Well the next lot of of wild horses have finally arrived, just as the last light was fading from the sky the truck pulled up. Firstly the positive, it is a far healthier looking bunch than last time. Every horse is in good condition, no ribs showing. Which is I guess, a sign that the management program of the horses is working. There are some really handsome looking colts in there to. One especially caught my eye a nice big bay with a few white socks, a big horse to. The bad news however is that one horse, a very cute little chesnut, isn't in good shape. With one eye completly swollen shut ad massive swelling above th eye socket, superficial wounnds all over the top of it's head, and while all the others came off the truck in reasonably calm way, this one was panting, and an hour later was still blowing hard, and looked to be coming down with colic. All bad signs. Hopefully it pulls through the night, and is fine, I've seem horses recover from much worse, while i was working in Egypt, so I'm hopeful it may be ok. Head trauma however is never good. At the moment I'm also two short on the number I thought I was getting....lost in transit perhaps, who knows maybe it will show up tommorow. This caused a wee bit of bother, amoung the people who had turned up to see there wild horses arrive, and the ones interested in looking to help sponsor the ones I am taking, as suddenly there wasn't enough horses to go around. Dramas, I don't what happened, or where the two horses ended up, I do know that the people who organise the muster and the rehoming of the horses, are doing very good work under the circumstances,work incredibly hard, long hours, and mistakes can happen. Was not much fun trying to defend myself against angry potential owners though, ugh a problem to sort out tomorrow though.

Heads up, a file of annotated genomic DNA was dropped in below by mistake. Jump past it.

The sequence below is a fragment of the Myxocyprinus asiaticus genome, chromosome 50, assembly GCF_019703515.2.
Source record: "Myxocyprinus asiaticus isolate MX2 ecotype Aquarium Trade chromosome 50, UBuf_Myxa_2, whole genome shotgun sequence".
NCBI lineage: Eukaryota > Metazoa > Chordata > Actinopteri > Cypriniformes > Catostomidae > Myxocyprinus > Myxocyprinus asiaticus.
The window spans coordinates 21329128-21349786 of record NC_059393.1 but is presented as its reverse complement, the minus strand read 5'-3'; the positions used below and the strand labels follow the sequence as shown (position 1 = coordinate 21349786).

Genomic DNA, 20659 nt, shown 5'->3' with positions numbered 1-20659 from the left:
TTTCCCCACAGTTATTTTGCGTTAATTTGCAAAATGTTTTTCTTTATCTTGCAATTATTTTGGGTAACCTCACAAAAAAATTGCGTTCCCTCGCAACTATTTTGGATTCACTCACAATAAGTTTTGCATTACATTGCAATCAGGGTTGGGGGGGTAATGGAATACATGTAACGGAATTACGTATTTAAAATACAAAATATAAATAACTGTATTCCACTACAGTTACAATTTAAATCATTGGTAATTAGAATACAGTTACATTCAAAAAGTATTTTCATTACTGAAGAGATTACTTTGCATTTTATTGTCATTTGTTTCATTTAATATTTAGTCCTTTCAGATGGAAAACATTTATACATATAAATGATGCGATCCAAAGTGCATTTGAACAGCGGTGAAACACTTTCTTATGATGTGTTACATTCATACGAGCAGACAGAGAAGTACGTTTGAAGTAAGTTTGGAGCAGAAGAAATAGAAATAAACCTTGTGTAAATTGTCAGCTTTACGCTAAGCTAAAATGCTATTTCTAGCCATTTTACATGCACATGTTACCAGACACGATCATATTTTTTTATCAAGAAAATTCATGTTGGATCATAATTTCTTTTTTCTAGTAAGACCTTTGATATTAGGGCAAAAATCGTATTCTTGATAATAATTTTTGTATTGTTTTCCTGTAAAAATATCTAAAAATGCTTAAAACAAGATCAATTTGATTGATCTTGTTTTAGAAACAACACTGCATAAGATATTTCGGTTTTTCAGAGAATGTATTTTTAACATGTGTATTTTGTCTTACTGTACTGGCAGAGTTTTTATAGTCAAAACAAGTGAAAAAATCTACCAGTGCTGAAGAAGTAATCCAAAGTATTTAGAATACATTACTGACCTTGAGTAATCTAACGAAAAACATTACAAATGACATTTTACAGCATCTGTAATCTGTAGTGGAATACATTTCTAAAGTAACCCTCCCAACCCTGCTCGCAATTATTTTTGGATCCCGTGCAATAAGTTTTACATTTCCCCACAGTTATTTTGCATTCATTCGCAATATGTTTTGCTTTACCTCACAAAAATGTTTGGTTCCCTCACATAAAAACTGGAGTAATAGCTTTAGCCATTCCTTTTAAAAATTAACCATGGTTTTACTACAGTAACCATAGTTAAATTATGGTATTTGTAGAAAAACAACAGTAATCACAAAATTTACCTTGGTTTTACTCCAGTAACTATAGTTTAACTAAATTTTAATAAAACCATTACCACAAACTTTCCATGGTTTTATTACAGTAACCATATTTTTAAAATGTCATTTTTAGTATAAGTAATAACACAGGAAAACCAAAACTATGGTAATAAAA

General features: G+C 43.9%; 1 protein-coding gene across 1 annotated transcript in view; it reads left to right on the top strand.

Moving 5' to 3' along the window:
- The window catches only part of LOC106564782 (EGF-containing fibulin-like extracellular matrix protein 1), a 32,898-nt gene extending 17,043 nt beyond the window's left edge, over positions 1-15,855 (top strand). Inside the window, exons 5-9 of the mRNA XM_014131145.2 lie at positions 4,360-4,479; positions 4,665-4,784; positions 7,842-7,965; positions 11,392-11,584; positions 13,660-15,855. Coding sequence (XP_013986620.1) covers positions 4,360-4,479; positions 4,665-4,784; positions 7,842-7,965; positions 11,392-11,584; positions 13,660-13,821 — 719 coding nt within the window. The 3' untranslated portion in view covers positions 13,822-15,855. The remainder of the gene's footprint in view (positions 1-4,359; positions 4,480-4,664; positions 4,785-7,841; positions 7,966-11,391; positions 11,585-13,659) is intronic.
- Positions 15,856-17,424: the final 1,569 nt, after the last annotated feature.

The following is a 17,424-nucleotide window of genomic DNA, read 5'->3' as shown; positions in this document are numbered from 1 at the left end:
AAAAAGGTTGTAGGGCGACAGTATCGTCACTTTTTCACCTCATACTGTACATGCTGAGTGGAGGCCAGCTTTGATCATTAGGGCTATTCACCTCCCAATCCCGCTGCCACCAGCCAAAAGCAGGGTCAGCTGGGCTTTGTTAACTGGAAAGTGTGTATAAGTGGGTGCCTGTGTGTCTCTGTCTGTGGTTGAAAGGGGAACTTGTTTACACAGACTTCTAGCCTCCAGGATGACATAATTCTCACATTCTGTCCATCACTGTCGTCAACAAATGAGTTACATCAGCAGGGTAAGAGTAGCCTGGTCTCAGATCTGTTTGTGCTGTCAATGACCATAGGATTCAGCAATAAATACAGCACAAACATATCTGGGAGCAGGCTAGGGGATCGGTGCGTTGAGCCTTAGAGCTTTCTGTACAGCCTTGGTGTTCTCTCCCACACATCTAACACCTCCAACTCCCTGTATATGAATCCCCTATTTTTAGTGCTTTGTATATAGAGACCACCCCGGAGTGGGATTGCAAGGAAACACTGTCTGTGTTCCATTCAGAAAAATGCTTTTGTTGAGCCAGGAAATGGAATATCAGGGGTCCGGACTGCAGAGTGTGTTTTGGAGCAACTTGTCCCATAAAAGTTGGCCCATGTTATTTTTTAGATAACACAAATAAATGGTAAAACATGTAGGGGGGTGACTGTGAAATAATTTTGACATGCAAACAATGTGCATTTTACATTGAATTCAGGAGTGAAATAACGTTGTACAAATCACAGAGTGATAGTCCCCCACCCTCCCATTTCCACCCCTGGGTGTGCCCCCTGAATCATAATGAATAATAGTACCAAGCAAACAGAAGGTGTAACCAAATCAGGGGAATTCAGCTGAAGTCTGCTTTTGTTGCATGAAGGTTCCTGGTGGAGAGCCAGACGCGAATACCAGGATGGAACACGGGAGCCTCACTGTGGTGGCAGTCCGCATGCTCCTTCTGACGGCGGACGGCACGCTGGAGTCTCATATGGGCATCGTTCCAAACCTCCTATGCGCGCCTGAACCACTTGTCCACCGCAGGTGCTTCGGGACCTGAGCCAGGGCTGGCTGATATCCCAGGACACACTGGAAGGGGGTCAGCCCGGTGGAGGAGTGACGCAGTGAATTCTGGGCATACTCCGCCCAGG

Sunday, May 27, 2012

Here it goes again

Wild horses due to arrive tomorrow afternoon! Let the wild horse project begin....again !

Also just so I can keep people more up to date I've decided to create a Facebook page, if you have a Facebook account please like my page! the more likes, the more awareness I can hopefully raise about these amazing horses the better it is for them,

The stallion

So I did the photos about the mare a couple of posts back, well now it's the stallions turn. I think if anything his transformation was even more dramatic, as he really did look terrible when I got him.... Oh and there is one last photo of the wild mare I forgot to put in last time.